[Bitcoin-development] Service bits for pruned nodes

Pieter Wuille pieter.wuille at gmail.com
Fri May 3 12:30:19 UTC 2013


(generic comment on the discussion that spawned off: ideas about how to
allow additional protocols for block exchange are certainly interesting,
and in the long term we should certainly consider that. For now I'd like to
keep this about the more immediate way forward with making the P2P protocol
not break in the presence of pruning nodes)

On Sun, Apr 28, 2013 at 6:57 PM, Mike Hearn <mike at plan99.net> wrote:

> That's true. It can be perhaps be represented as "I keep the last N
> blocks" and then most likely for any given node the policy doesn't change
> all that fast, so if you know the best chain height you can calculate which
> nodes have what.
>

Yes, I like that better than broadcasting the exact height starting at
which you serve (though I would put that information immediately in the
version announcement). I don't think we can rely on the addr broadcasting
mechanism for fast information exchange anyway. One more problem with this:
DNS seeds cannot convey this information (neither do they currently convey
service bits, but at least those can be indexed separately, and served
explicitly through asking for a specific subdomain or so).

So to summarize:
* Add a field to addr messages (after protocol number increase) that
maintains number of top blocks served)?
* Add a field to version message to announce the actual first block served?
* Add service bits to separately enable "relaying/verifying node" and
"serves (part of) the historic chain"? My original reason for suggesting
this was different, I think better compatibility with DNS seeds may be a
good reason for this. You could ask the seed first for a subset that at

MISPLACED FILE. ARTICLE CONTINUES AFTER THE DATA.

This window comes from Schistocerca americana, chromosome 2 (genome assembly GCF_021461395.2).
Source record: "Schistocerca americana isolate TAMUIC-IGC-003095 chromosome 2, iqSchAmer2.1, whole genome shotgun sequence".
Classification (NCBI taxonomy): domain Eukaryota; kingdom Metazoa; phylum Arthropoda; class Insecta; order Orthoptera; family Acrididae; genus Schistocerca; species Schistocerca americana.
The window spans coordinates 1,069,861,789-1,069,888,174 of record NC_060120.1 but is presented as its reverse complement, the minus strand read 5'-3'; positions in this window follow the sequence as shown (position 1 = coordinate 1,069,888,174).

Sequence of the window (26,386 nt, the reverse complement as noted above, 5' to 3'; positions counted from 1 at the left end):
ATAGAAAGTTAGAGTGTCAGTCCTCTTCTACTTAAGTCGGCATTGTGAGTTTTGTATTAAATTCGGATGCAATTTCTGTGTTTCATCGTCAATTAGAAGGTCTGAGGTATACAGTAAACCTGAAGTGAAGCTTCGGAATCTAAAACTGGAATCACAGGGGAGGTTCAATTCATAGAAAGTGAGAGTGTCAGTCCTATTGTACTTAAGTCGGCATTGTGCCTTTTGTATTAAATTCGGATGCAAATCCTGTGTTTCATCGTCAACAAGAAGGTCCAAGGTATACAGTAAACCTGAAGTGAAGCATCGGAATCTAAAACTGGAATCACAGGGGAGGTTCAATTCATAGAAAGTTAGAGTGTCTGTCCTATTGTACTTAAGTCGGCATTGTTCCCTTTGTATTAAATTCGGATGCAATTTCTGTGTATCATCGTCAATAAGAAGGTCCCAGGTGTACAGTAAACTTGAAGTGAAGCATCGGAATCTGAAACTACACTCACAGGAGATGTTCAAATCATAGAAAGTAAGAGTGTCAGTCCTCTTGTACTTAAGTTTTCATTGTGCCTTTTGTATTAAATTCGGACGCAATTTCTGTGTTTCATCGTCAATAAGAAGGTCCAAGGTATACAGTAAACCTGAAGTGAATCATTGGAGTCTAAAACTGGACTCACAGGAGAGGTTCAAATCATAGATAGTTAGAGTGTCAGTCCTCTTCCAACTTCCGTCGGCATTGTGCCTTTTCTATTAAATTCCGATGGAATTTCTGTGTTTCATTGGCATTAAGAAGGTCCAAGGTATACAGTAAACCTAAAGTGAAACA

least serves some part of the historic chain, until you hit a node that has
enough, and once caught up, ask for nodes that relay.

Disconnecting in case something is requested that isn't served seems like
>> an acceptable behaviour, yes. A specific message indicating data is pruned
>> may be more flexible, but more complex to handle too.
>>
>
> Well, old nodes would ignore it and new nodes wouldn't need it?
>

I'm sure there will be cases where a new node connects based on outdated
information. I'm just stating that I agree with the generic policy of "if a
node requests something it should have known the peer doesn't serve, it is
fair to be disconnected."


>  The reason for splitting them is that I think over time these may be
>> handled by different implementations. You could have stupid
>> storage/bandwidth nodes that just keep the blockchain around, and others
>> that validate it. Even if that doesn't happen implementation-wise, I think
>> these are sufficiently independent functions to start thinking about them
>> as such.
>>
>
> Maybe so, with a "last N blocks" in addr messages though such nodes could
> just set their advertised history to zero and not have to deal with serving
> blocks to nodes.
>
> If you have a node that serves the chain but doesn't validate it, how does
> it know what the best chain is? Just whatever the hardest is?
>

Maybe it validates, maybe it doesn't. What matters is that it doesn't
guarantee relaying fresh blocks and transactions. Maybe it does validate,
maybe it just stores any blocks, and uses a validating node to know what to
announce as best chain, or it uses an SPV mechanism to determine that. Or
it only validates and relays blocks, but not transactions. My point is that
"serving historic data" and "relaying fresh data" are separate
responsibilities, and there's no need to require them to be combined.

-- 
Pieter
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